On a West Coast swing this past week, Democratic Federal Communications Commission member Michael Copps heard directly from one group that shares his pessimism about media consolidation, according to agency records.
On Nov. 24, Copps and an aide met with Len Hill from the legislative committee of the Caucus of Television Producers, Writers and Directors, who asserted that "the current environment is making it almost impossible for independent producers to survive" due to an FCC rule change several years ago that allowed networks to own primetime programming.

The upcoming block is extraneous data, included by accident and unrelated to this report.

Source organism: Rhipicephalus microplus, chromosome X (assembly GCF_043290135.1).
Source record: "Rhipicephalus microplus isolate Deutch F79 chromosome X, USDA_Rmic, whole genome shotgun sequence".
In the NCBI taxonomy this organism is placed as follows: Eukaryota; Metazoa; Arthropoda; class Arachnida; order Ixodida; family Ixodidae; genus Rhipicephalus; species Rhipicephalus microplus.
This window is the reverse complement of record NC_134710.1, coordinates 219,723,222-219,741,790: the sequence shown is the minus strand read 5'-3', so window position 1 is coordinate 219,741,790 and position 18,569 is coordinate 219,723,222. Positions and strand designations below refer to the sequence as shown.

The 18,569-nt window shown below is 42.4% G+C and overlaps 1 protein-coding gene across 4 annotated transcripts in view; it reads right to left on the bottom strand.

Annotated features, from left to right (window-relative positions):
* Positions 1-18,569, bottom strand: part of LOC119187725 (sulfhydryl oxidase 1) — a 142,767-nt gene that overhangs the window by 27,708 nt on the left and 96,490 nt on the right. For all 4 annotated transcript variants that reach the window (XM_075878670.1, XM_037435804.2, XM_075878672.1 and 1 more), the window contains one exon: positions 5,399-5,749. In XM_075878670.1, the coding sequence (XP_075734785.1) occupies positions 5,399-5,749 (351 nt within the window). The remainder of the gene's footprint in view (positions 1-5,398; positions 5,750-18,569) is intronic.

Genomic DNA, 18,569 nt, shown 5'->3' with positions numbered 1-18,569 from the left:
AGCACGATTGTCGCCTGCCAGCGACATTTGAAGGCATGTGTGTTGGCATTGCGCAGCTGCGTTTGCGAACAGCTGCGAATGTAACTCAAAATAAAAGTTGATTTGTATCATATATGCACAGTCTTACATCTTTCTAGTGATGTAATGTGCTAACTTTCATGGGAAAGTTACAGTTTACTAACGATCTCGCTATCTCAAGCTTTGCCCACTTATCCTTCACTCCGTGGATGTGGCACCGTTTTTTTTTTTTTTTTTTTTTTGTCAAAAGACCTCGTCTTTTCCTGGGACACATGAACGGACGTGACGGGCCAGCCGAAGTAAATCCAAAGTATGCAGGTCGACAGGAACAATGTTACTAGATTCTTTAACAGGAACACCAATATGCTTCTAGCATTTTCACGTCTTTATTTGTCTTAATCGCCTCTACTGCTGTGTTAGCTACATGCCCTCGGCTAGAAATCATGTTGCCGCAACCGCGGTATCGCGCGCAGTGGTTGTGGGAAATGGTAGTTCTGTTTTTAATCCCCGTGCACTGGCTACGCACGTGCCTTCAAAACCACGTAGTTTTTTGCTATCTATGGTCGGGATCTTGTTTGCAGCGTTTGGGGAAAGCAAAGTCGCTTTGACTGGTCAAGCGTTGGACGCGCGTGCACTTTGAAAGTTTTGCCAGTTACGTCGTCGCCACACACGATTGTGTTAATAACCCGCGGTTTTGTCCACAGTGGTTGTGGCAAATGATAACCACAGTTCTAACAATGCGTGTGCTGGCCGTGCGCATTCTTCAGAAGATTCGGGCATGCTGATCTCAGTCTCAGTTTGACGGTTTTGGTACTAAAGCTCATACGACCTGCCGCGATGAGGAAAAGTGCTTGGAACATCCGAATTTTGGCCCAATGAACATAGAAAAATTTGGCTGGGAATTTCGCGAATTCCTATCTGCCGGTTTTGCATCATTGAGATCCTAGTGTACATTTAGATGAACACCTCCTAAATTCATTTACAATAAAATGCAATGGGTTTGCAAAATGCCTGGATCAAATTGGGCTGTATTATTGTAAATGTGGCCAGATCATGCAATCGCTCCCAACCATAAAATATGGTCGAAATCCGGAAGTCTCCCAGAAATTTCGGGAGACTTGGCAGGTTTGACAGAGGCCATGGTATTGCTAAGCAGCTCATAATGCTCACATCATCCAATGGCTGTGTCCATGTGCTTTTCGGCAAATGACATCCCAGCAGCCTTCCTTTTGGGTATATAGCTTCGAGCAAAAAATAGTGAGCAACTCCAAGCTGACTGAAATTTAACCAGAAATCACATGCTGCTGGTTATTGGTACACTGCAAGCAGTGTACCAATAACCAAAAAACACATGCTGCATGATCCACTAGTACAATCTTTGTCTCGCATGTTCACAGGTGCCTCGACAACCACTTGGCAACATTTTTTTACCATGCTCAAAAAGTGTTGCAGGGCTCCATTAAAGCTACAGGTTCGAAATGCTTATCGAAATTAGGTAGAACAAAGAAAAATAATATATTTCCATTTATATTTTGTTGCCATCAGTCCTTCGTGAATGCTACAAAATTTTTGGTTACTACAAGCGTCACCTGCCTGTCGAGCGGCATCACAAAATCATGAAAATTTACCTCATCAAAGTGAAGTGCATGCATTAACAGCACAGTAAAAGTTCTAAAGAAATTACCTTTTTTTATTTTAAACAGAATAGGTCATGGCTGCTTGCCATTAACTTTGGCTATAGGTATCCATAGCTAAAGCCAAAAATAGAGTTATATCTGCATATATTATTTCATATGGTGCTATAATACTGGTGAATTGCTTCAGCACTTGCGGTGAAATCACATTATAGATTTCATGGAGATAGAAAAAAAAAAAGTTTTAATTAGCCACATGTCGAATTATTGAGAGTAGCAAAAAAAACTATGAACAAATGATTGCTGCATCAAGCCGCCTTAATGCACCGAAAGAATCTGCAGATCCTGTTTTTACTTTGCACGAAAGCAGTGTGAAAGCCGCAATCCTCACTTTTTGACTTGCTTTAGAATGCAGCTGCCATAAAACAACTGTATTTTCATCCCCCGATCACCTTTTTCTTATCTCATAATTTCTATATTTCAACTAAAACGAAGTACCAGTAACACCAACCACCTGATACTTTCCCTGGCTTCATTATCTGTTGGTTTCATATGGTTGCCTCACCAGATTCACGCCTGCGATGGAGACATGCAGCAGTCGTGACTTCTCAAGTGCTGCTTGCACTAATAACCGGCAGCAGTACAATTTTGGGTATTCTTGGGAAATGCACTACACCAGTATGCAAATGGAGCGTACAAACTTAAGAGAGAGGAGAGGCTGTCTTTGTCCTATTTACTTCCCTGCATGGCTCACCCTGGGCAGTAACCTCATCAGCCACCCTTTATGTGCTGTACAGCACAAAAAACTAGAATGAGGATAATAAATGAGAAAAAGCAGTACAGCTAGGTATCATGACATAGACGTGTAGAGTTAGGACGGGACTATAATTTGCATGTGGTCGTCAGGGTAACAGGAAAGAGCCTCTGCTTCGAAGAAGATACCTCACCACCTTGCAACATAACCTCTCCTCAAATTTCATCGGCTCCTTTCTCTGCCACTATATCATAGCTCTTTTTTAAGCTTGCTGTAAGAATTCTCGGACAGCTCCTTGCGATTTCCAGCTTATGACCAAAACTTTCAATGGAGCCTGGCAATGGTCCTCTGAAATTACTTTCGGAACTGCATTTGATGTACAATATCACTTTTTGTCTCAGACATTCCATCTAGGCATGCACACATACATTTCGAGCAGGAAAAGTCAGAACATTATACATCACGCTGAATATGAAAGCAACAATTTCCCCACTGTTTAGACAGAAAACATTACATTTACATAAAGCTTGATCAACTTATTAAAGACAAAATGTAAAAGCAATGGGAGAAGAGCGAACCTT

Hill told Copps the window for independent producers was closing because, for example, 80 percent of "pilots brought by ABC were produced by [The Walt] Disney [Co.], the parent company of ABC."
Copps has issued warnings against loosening FCC ownership rules that limit the size of TV networks, cable companies and local broadcast outlets. He is planning to stage his own public hearings on the subject early next year, with or without support from Republicans who control the FCC.
In his meeting with Copps, Hill also relayed "anecdotal stories" that program buyers have demanded the copyrights to programming and the right to shop acquired programs at less than fair market value, both of which can reduce the economic return to the program creator.